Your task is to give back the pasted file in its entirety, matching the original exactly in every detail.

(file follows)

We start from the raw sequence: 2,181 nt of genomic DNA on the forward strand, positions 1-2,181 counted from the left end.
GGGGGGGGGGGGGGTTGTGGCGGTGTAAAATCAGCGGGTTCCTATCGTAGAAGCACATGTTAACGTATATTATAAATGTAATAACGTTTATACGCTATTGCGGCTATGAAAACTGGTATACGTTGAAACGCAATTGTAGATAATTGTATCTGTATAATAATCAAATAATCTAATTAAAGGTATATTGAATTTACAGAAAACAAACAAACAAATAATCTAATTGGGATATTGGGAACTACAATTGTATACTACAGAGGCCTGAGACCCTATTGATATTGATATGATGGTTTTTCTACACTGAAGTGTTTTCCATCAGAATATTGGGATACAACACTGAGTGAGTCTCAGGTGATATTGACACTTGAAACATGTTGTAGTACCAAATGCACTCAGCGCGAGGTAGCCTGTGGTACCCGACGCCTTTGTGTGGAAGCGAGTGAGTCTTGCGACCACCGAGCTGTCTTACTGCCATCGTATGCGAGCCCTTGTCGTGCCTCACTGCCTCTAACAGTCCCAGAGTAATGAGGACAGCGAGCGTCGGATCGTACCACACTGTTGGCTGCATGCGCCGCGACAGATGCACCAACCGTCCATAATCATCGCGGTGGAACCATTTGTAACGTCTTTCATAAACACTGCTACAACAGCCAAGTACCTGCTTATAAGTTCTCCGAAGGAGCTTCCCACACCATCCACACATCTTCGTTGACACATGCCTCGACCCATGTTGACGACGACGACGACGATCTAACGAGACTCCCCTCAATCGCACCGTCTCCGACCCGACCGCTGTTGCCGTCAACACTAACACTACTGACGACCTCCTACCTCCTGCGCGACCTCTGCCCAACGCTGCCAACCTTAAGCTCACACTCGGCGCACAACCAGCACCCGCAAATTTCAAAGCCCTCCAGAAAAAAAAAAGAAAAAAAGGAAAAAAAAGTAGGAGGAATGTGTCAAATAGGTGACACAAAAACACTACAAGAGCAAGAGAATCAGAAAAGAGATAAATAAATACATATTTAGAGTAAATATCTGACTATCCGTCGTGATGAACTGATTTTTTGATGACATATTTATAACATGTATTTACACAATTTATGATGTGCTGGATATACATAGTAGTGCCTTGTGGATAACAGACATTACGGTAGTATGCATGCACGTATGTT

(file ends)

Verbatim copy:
We start from the raw sequence: 2,181 nt of genomic DNA on the forward strand, positions 1-2,181 counted from the left end.
GGGGGGGGGGGGGGTTGTGGCGGTGTAAAATCAGCGGGTTCCTATCGTAGAAGCACATGTTAACGTATATTATAAATGTAATAACGTTTATACGCTATTGCGGCTATGAAAACTGGTATACGTTGAAACGCAATTGTAGATAATTGTATCTGTATAATAATCAAATAATCTAATTAAAGGTATATTGAATTTACAGAAAACAAACAAACAAATAATCTAATTGGGATATTGGGAACTACAATTGTATACTACAGAGGCCTGAGACCCTATTGATATTGATATGATGGTTTTTCTACACTGAAGTGTTTTCCATCAGAATATTGGGATACAACACTGAGTGAGTCTCAGGTGATATTGACACTTGAAACATGTTGTAGTACCAAATGCACTCAGCGCGAGGTAGCCTGTGGTACCCGACGCCTTTGTGTGGAAGCGAGTGAGTCTTGCGACCACCGAGCTGTCTTACTGCCATCGTATGCGAGCCCTTGTCGTGCCTCACTGCCTCTAACAGTCCCAGAGTAATGAGGACAGCGAGCGTCGGATCGTACCACACTGTTGGCTGCATGCGCCGCGACAGATGCACCAACCGTCCATAATCATCGCGGTGGAACCATTTGTAACGTCTTTCATAAACACTGCTACAACAGCCAAGTACCTGCTTATAAGTTCTCCGAAGGAGCTTCCCACACCATCCACACATCTTCGTTGACACATGCCTCGACCCATGTTGACGACGACGACGACGATCTAACGAGACTCCCCTCAATCGCACCGTCTCCGACCCGACCGCTGTTGCCGTCAACACTAACACTACTGACGACCTCCTACCTCCTGCGCGACCTCTGCCCAACGCTGCCAACCTTAAGCTCACACTCGGCGCACAACCAGCACCCGCAAATTTCAAAGCCCTCCAGAAAAAAAAAAGAAAAAAAGGAAAAAAAAGTAGGAGGAATGTGTCAAATAGGTGACACAAAAACACTACAAGAGCAAGAGAATCAGAAAAGAGATAAATAAATACATATTTAGAGTAAATATCTGACTATCCGTCGTGATGAACTGATTTTTTGATGACATATTTATAACATGTATTTACACAATTTATGATGTGCTGGATATACATAGTAGTGCCTTGTGGATAACAGACATTACGGTAGTATGCATGCACGTATGTT